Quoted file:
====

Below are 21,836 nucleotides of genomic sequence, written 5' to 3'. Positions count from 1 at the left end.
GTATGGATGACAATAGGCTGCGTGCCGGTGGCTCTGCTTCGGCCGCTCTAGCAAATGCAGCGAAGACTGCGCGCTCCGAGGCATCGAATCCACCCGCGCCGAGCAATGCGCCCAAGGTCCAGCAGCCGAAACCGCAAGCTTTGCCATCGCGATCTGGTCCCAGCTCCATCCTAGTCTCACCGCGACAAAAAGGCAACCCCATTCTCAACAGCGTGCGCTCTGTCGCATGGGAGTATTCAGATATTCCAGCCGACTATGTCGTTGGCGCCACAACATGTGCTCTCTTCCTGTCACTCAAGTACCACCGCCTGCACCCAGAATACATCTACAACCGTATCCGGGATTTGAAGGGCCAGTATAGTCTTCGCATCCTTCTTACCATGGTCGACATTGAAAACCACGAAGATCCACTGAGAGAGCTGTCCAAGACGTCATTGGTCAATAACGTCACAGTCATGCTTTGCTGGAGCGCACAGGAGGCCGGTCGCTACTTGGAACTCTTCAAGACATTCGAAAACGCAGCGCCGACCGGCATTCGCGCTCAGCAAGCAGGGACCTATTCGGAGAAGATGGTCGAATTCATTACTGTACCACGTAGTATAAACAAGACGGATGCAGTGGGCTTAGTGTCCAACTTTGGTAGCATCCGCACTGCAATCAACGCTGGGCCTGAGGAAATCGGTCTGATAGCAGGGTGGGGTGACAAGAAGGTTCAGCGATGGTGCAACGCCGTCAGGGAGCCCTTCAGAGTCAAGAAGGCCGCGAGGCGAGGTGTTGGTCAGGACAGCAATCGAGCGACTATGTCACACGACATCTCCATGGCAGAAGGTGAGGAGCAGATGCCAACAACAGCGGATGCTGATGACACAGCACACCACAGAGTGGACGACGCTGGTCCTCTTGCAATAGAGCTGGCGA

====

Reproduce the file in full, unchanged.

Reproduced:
Below are 21,836 nucleotides of genomic sequence, written 5' to 3'. Positions count from 1 at the left end.
GTATGGATGACAATAGGCTGCGTGCCGGTGGCTCTGCTTCGGCCGCTCTAGCAAATGCAGCGAAGACTGCGCGCTCCGAGGCATCGAATCCACCCGCGCCGAGCAATGCGCCCAAGGTCCAGCAGCCGAAACCGCAAGCTTTGCCATCGCGATCTGGTCCCAGCTCCATCCTAGTCTCACCGCGACAAAAAGGCAACCCCATTCTCAACAGCGTGCGCTCTGTCGCATGGGAGTATTCAGATATTCCAGCCGACTATGTCGTTGGCGCCACAACATGTGCTCTCTTCCTGTCACTCAAGTACCACCGCCTGCACCCAGAATACATCTACAACCGTATCCGGGATTTGAAGGGCCAGTATAGTCTTCGCATCCTTCTTACCATGGTCGACATTGAAAACCACGAAGATCCACTGAGAGAGCTGTCCAAGACGTCATTGGTCAATAACGTCACAGTCATGCTTTGCTGGAGCGCACAGGAGGCCGGTCGCTACTTGGAACTCTTCAAGACATTCGAAAACGCAGCGCCGACCGGCATTCGCGCTCAGCAAGCAGGGACCTATTCGGAGAAGATGGTCGAATTCATTACTGTACCACGTAGTATAAACAAGACGGATGCAGTGGGCTTAGTGTCCAACTTTGGTAGCATCCGCACTGCAATCAACGCTGGGCCTGAGGAAATCGGTCTGATAGCAGGGTGGGGTGACAAGAAGGTTCAGCGATGGTGCAACGCCGTCAGGGAGCCCTTCAGAGTCAAGAAGGCCGCGAGGCGAGGTGTTGGTCAGGACAGCAATCGAGCGACTATGTCACACGACATCTCCATGGCAGAAGGTGAGGAGCAGATGCCAACAACAGCGGATGCTGATGACACAGCACACCACAGAGTGGACGACGCTGGTCCTCTTGCAATAGAGCTGGCGA